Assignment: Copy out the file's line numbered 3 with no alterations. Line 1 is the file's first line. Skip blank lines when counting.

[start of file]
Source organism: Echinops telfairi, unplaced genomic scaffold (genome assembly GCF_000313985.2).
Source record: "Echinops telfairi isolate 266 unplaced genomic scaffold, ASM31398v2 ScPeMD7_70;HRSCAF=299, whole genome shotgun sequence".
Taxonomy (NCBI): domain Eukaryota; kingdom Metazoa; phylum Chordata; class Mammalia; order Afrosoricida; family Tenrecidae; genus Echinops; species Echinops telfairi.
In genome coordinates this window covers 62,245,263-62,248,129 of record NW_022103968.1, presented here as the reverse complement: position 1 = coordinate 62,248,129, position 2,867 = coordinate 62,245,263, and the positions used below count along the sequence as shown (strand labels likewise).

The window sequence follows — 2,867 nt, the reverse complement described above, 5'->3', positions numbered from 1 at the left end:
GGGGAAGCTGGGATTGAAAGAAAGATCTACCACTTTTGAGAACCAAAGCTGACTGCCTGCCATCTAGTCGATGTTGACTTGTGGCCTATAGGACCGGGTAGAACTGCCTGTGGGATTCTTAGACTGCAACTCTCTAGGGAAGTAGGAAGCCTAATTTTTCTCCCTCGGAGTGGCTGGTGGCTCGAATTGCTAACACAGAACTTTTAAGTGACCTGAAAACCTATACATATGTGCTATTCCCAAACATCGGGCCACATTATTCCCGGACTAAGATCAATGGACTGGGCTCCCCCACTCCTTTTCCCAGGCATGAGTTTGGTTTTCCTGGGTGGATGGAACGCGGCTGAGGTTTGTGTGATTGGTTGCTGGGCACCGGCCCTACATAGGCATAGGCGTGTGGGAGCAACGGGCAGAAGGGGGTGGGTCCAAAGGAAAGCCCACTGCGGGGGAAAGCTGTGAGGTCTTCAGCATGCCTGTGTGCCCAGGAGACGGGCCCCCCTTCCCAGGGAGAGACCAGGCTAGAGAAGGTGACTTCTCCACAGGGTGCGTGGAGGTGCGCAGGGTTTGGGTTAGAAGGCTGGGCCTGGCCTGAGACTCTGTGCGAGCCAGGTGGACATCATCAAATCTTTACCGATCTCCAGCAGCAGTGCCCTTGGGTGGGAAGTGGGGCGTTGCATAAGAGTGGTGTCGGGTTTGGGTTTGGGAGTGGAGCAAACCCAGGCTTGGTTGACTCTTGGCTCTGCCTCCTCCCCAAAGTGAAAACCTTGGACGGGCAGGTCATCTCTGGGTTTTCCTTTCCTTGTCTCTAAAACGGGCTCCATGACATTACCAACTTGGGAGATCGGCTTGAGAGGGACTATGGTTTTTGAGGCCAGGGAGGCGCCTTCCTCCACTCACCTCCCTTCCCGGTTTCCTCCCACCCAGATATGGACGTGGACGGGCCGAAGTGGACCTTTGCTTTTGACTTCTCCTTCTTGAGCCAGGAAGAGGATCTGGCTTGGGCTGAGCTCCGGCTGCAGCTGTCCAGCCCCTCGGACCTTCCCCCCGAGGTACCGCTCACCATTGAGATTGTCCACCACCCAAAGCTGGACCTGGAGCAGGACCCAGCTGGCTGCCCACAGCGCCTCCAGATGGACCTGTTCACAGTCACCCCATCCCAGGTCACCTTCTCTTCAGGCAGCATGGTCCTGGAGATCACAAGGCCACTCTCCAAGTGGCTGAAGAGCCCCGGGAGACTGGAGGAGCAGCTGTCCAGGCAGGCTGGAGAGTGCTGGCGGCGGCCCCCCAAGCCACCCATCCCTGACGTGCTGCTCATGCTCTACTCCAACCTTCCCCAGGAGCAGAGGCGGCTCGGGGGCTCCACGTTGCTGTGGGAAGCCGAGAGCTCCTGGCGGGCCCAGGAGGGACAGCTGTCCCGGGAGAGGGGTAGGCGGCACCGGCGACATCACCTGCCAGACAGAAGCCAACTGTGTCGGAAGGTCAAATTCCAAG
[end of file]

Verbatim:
Taxonomy (NCBI): domain Eukaryota; kingdom Metazoa; phylum Chordata; class Mammalia; order Afrosoricida; family Tenrecidae; genus Echinops; species Echinops telfairi.